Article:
Stevens’s blistering debut follows a kidnap victim from her abduction to her escape—and the even more horrifying nightmare that follows.
One moment, Vancouver Island realtor Annie O’Sullivan is taking one last client, a quiet, well-spoken man with a nice smile, through the property where she’s holding an open house; the next moment, she’s being marched out to a van at gunpoint, unaware that it’s the last time for months that she’ll see the sky or breathe the open air. The man who’s taken her calls himself David; she calls him The Freak. And her ordeal over the next year, described in unsparing detail in a series of lacerating sessions with her psychiatrist, indicates that her name is a lot more accurate than his. Annie is fondled, beaten, raped and starved by a man whose troubled background has evidently convinced him that she wants him to treat her with exactly this combination of brutality and solicitude. Worse still, she internalizes his obsessive rules (meals and bathroom breaks on a strict schedule, ritual baths and sex, complete control of every word she speaks and her tone of voice) so completely that she remains terrified of breaking them. Months after her miraculous return to the world she wondered if she’d ever see again, she’s still cowering every night in her closet, unable to hold her own in anything like a normal conversation with her flirtatious, irresponsible mother, her best friend Christina, her restaurateur boyfriend Luke, or any of the dozens of interviewers who stalk her, “just sadists with a bigger paycheck” than The Freak. Worst of all is the dawning realization, fostered by sympathetic, no-nonsense Staff Sgt. Gary Kincade, that The Freak had at least one accomplice who helped him select his victim—perhaps an accomplice who had a particular reason to wish Annie ill.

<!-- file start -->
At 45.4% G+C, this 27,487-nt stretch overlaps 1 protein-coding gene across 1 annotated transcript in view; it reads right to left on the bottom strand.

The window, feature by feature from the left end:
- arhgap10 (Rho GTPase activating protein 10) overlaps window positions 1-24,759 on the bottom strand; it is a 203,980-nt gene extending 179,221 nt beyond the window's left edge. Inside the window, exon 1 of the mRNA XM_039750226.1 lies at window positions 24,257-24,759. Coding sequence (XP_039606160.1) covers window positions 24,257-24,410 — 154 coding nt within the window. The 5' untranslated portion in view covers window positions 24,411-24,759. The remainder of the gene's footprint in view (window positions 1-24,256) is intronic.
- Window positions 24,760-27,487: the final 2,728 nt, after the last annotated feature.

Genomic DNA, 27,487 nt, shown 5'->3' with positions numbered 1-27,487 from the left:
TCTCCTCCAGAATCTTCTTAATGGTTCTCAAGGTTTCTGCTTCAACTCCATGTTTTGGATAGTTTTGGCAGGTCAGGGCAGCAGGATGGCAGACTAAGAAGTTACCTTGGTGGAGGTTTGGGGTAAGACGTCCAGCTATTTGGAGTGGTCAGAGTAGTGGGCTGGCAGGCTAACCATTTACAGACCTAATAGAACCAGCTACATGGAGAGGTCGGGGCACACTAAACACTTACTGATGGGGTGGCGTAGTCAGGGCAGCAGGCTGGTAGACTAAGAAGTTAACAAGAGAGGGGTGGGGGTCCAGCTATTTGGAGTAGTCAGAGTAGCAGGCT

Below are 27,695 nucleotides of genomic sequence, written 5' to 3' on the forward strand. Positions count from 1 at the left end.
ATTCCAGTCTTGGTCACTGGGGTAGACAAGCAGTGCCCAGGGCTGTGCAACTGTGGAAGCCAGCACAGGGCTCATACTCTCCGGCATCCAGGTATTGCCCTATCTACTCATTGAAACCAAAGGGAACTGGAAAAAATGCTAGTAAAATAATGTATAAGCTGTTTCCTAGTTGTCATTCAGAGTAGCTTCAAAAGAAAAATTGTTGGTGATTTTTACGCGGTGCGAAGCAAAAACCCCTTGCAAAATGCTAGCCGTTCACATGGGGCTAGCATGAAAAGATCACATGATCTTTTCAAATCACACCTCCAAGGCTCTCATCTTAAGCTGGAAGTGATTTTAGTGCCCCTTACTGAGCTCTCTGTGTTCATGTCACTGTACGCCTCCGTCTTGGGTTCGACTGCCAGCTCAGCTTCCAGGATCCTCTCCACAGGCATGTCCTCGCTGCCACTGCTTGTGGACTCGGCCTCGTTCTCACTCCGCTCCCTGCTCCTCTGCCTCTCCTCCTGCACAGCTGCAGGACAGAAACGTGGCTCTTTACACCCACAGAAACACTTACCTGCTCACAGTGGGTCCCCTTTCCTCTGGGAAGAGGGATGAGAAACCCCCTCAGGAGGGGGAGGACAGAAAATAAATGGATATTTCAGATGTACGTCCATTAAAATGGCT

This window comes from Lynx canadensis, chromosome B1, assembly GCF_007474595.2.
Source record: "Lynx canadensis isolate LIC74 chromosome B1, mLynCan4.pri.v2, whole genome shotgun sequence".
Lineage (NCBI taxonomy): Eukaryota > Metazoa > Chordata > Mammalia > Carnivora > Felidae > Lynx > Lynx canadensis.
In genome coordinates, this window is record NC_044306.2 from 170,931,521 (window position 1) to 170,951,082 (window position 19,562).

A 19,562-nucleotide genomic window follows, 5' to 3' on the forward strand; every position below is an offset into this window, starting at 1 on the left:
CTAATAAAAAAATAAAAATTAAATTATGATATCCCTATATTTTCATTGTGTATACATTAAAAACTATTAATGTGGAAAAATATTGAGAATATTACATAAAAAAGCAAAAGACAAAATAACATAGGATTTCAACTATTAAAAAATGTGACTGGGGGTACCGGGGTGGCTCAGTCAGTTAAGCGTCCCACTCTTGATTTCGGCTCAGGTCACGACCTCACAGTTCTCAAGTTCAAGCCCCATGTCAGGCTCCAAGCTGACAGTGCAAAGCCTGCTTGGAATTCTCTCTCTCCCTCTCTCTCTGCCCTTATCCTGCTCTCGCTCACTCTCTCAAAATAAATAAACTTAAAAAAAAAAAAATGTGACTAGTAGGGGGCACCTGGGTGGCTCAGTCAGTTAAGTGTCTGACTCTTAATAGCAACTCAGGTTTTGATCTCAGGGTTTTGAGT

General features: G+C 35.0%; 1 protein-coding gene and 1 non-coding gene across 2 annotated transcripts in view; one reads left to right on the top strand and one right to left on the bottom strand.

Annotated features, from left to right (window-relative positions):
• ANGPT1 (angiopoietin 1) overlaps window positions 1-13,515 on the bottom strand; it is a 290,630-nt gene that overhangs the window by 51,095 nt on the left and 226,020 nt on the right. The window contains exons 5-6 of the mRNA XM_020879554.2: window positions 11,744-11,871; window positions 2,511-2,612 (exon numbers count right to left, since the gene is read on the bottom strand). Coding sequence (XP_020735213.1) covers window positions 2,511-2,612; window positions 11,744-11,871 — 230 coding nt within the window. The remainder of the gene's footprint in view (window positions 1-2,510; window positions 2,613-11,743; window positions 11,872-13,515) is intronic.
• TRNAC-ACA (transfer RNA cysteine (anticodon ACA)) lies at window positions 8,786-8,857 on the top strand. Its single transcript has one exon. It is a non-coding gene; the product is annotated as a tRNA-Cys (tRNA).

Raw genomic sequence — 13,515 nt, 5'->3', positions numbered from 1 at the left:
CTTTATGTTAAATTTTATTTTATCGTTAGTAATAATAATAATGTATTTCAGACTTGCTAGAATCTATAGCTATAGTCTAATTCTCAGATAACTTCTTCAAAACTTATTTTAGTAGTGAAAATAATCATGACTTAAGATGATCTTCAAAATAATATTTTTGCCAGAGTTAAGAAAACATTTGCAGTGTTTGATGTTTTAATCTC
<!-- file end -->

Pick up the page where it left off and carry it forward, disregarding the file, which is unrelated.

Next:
A grueling, gripping demonstration of melodrama’s darker side. As Annie tells the cops who insist that everything’s OK because she’s safe: “I was never going to be okay, or safe.”